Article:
Thursday, July 30, 1998
No appeal in Jane Doe caseWouldn't serve interests of taxpayers, police board decides
The Toronto Police Services Board will not appeal the Jane Doe verdict that found the force was utterly negligent in the investigation of the so-called "balcony rapist."
"Our decision is that we're not going to appeal the case," board chair Norm Gardner said last night as board members emerged from a 2 1/2-hour huddle at the Holiday Inn on King St. W. near Metro Hall.
"We will have a press release giving all the reasons (today)." Gardner and fellow councilors Judy Sgro, Sherene Shaw and civilian members Maureen Prinsloo and Sylvia Hudson, who were at the meeting, said it was a difficult decision to make, but in the end they decided an appeal would not serve the interests of taxpayers.
"We do not agree with a lot of the comments that the judge made, but in the long run, we weighed all of the factors and there was almost a unanimous decision that we would not be appealing the case."
And not long after the meeting ended, a cheque for $220,000 plus interest was handed to Doe's lawyer Sean Dewart for the damages awarded to Doe by Madam Justice Jean MacFarland earlier this month.
The board vote occurred in spite of a last-ditch attempt by Weir and Foulds, lawyers for the Toronto Police Services Board, to reopen the issue and launch an appeal.
The attempt was made even though city council, which funds the court fights, decided earlier this month by a vote of 51-1 not to appeal the case and so directed the board.
After waiting all day for the news, Doe said: "It's been fabulous, I look forward to working with the committee that the police have set up to review changes in police training and protocol involving the crime of sexual assault."
The dramatic day full of political intrigue, which saw the police services board wavering all day, began with a hasty called meeting of the city's executive committee, made up of the mayor and heads of council committees.
It included an unsuccessful attempt by police board lawyers and the police chief to win over Mayor Mel Lastman the day before to reopen the earlier council decision not to appeal the verdict.
Police board votes against appealIn the private executive committee meeting yesterday, councilors joined Lastman in rejecting an appeal. They even refused to accept a confidential report by Weir and Foulds lawyer George Rust-D'Eye outlinig grounds for appeal and essentially killed any further discussion on the issue.
Rust-D'Eye argued the potential liability to city taxpayers will run into the millions of dollars. Present were his colleagues Bryan Finlay and Greg Richards, who fought and lost the Doe verdict before MacFarland.
MacFarland ruled earlier this month that police had been utterly negligent in not warning Doe and other women about a serial rapist in 1986.
Sources said councillors blasted Rust-D'Eye for recommending an appeal and told him the city was sticking to its vote earlier this month not to appeal the verdict.
During that meeting, council voted to also apologize to Doe and the women of Toronto, saying it was time to take the issue out of the hands of lawyers.
At the top of councillors' minds yesterday was the revelation that the cost of the entire litigation, which was controlled by a claims review committee made up of bureaucrats and lawyers, was more than $2.5 million.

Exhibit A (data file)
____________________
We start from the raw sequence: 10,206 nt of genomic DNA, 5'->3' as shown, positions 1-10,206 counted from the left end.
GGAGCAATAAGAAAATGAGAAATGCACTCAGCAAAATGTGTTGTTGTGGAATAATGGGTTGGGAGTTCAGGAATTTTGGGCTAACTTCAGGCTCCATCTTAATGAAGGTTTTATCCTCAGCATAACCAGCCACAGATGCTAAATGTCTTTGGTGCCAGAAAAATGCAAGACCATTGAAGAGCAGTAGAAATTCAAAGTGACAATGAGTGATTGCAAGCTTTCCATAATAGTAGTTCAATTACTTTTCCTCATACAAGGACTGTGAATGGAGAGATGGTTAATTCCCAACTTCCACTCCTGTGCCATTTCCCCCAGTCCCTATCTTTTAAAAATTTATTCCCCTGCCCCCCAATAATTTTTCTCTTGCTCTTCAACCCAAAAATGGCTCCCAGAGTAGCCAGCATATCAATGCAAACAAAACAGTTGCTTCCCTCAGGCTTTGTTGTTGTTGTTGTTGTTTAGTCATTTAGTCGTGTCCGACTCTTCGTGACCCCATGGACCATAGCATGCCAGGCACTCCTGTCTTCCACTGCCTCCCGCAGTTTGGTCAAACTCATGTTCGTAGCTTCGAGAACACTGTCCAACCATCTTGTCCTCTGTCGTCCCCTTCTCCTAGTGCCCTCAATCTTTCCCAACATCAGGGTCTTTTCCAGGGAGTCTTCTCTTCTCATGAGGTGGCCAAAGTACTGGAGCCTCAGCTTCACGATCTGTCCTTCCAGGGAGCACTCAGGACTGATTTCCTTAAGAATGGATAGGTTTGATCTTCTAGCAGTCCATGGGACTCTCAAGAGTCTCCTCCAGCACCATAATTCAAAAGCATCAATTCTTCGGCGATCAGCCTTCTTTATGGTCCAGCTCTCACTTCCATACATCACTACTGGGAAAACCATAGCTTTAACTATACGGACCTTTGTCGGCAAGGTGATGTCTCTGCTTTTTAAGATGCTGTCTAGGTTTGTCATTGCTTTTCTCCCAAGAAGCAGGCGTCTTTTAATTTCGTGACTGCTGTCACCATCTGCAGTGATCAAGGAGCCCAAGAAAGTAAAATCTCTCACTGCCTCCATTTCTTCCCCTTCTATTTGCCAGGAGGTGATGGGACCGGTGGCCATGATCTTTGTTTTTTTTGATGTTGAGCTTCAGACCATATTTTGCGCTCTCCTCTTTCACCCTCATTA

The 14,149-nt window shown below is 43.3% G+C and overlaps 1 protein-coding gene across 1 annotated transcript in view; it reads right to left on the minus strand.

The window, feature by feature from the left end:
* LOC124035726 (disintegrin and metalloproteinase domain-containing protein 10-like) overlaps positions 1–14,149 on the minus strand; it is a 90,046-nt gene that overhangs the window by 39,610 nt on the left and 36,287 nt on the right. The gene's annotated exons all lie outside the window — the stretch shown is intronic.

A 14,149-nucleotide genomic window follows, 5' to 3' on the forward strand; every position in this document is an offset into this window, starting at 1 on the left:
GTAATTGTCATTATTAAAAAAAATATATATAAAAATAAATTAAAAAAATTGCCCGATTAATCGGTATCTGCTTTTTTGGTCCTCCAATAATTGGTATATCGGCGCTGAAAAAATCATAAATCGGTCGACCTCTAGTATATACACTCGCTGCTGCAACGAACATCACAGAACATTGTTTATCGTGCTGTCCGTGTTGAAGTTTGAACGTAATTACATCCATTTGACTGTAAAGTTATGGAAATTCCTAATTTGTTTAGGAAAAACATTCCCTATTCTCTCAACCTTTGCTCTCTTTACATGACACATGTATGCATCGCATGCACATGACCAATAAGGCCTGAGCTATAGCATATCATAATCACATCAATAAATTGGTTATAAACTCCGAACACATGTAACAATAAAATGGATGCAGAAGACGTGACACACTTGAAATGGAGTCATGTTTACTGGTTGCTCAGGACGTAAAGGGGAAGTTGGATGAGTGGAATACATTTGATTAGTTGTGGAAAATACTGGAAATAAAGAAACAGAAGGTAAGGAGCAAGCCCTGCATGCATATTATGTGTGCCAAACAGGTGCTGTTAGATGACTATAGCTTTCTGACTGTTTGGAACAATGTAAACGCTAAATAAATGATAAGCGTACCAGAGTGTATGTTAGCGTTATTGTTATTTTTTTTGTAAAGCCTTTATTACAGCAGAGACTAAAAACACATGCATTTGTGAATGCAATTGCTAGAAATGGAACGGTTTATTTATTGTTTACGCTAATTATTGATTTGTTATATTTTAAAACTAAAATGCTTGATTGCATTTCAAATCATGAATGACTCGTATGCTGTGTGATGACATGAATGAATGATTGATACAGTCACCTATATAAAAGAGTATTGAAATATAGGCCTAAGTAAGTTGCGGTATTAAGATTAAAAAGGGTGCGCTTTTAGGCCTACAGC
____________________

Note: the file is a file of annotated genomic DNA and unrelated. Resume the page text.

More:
Coming out of the special meeting, various councillors spoke strongly about the fact that the agenda had been captured once again by lawyers. "This is a case of lawyers run amok," Councillor David Miller (High Park) -- a lawyer himself -- said.
He, like many others, disputed the threat from lawyers that not appealing the verdict would cost taxpayers millions of dollars in future lawsuits and essentially open the floodgates to more claims.
the most significant of these lawsuits is a multi-million one brought forward by nine victims of the Scarborough Rapist. Like Doe's it also charges police with negligence in that investigation in the late '80s and early '90s.
Precedent setMiller said a precedent had already been set in 1990 when Doe won the right to sue police, a decision which was upheld by a trial judge, three divisional court judges and a divisional court judge. Since then, he said, there hasn't been a flood of lawsuits.
Rust-D'Eye refused to speak to reporters after the meeting citing solicitor-client privilege .
The committee's decision threw the Toronto Police Services Board members into a quandary because they thought council , not the executive committee would make any decision.
Gardner, with councillors Sgro and Shaw, along with Prinsloo and Hudson, then met privately. When they came out, they were uncertain about where they stood. Gardner refused to be pinned down on the issue, while Sgro said the board had decided to seek the opinions of two independent lawyers to sort out the conflicting report.
Sgro said she had lost confidence in the ability of Weir and Folds to give unbiased advise, and was frustrated with all the conflicting information about who had the final say on an appeal. One possibility raised was appealing parts of the ruling and still paying Doe her damages.
But Dewart, Doe's lawyer, and Doe herself quickly put cold water on that idea. "I never did this for money," said Doe, who sat quietly in the council chamber as events developed.
"My client is fighting for more than money," Dewart said, pointing to the issue of policing and Charter rights violations noted by the judge.
Police services board members then decided to meet later in the evening because Tuesday is the last day for an appeal to be filed.
An intense lobbying campaign by fellow coucillors took place all day.
|"Balcony Rapist" case...|
Created: February 14, 1999|
Last modified: February 14, 1999
Jane Doe, c/o Walnet Institute|
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